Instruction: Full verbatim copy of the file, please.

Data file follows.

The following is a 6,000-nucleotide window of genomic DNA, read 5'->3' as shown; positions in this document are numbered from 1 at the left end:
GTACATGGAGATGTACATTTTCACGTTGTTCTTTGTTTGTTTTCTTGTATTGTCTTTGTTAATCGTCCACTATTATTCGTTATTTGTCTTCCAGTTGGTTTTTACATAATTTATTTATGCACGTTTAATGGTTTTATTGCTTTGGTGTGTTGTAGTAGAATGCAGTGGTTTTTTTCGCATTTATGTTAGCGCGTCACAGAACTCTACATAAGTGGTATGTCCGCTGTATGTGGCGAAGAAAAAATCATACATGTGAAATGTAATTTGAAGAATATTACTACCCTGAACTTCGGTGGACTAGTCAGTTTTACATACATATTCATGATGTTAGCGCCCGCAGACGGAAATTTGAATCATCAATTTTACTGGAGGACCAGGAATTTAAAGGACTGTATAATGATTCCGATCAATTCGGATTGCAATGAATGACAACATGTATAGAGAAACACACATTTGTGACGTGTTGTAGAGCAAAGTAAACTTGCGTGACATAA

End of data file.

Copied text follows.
The following is a 6,000-nucleotide window of genomic DNA, read 5'->3' as shown; positions in this document are numbered from 1 at the left end:
GTACATGGAGATGTACATTTTCACGTTGTTCTTTGTTTGTTTTCTTGTATTGTCTTTGTTAATCGTCCACTATTATTCGTTATTTGTCTTCCAGTTGGTTTTTACATAATTTATTTATGCACGTTTAATGGTTTTATTGCTTTGGTGTGTTGTAGTAGAATGCAGTGGTTTTTTTCGCATTTATGTTAGCGCGTCACAGAACTCTACATAAGTGGTATGTCCGCTGTATGTGGCGAAGAAAAAATCATACATGTGAAATGTAATTTGAAGAATATTACTACCCTGAACTTCGGTGGACTAGTCAGTTTTACATACATATTCATGATGTTAGCGCCCGCAGACGGAAATTTGAATCATCAATTTTACTGGAGGACCAGGAATTTAAAGGACTGTATAATGATTCCGATCAATTCGGATTGCAATGAATGACAACATGTATAGAGAAACACACATTTGTGACGTGTTGTAGAGCAAAGTAAACTTGCGTGACATAA